Germany to lift travel ban in Europe from June 15
BERLIN (Reuters) – Germany will lift a travel ban for European Union member states plus Britain, Iceland, Norway, Liechtenstein and Switzerland from 15 June as long as there are no entry bans or large-scale lockdowns in those countries, the foreign minister said.
Speaking to reporters after a cabinet meeting on Wednesday, Heiko Maas said all countries concerned met those criteria except Norway due to an entry ban and Spain, where he said parliament was deciding whether to extend an entry ban.
Maas said the travel warning would be replaced with guidelines, adding that Germans would be urged not to travel to Britain when not essential while a 14-day quarantine in place.
“Travel advice is not an invitation to travel – and we want to make clear that the travel guidelines may also strongly discourage travel, for example to Britain as long as there is a 14-day quarantine for all those arriving there,” Maas said.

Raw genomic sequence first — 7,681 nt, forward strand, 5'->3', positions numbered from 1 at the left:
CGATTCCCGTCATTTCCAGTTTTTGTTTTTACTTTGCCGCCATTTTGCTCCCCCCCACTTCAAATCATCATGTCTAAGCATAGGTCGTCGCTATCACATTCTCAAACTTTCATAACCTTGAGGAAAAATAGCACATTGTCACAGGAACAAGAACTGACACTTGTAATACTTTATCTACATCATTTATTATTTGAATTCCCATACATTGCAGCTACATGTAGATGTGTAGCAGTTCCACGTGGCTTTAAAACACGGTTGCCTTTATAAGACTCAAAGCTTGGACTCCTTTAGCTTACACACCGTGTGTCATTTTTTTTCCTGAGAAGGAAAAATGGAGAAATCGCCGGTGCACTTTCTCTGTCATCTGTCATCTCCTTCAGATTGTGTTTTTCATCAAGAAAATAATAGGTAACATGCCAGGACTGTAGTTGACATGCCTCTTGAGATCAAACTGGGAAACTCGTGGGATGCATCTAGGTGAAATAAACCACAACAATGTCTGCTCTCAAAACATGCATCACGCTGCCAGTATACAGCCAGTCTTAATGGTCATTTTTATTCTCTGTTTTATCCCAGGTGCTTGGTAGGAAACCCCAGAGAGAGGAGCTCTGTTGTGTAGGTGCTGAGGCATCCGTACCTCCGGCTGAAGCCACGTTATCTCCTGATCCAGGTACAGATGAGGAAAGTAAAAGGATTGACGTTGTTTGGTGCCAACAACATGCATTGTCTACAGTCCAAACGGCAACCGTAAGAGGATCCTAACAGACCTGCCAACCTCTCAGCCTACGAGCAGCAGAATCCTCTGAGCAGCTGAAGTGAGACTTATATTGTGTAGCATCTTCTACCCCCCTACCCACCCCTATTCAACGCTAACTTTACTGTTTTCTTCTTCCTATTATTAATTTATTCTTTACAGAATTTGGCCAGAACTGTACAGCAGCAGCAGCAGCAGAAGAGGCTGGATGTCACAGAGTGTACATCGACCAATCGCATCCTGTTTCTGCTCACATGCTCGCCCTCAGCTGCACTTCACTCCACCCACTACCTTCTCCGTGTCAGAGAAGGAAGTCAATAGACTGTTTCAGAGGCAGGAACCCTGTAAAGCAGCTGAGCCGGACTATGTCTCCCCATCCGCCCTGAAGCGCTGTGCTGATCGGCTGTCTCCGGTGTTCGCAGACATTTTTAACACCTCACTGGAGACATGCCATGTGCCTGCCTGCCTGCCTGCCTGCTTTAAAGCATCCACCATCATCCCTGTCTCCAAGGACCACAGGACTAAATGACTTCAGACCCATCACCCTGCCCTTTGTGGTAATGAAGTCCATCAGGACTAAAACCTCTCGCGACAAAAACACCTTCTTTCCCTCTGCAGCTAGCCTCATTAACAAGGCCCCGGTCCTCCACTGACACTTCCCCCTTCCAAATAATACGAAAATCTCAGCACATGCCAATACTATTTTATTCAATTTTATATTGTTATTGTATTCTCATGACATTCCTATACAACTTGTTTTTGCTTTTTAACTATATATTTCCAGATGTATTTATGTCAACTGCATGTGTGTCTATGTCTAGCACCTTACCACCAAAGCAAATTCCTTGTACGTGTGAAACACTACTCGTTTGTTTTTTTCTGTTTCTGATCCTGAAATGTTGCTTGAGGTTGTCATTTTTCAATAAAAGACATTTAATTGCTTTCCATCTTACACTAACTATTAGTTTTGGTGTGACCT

“We will continue to make the lifting of the travel warning dependent on how the situation on the ground develops,” he said, adding new warnings could be issued if a country records more than 50 newly infected people per 100,000 over seven days.
Matthias von Randow, chief executive of the German Air Transport Association (BDL), welcomed the government’s decision to lift the blanket warning, introduced for travel worldwide in mid-March, as “sensible and proportionate”.
“This is a good signal for the many people in Europe who want to go on holiday in the summer or visit friends and relatives abroad,” he said.
“It is also good news for 26 million men and women employed in the European travel and tourism industry”.
Reporting and photo: Reuters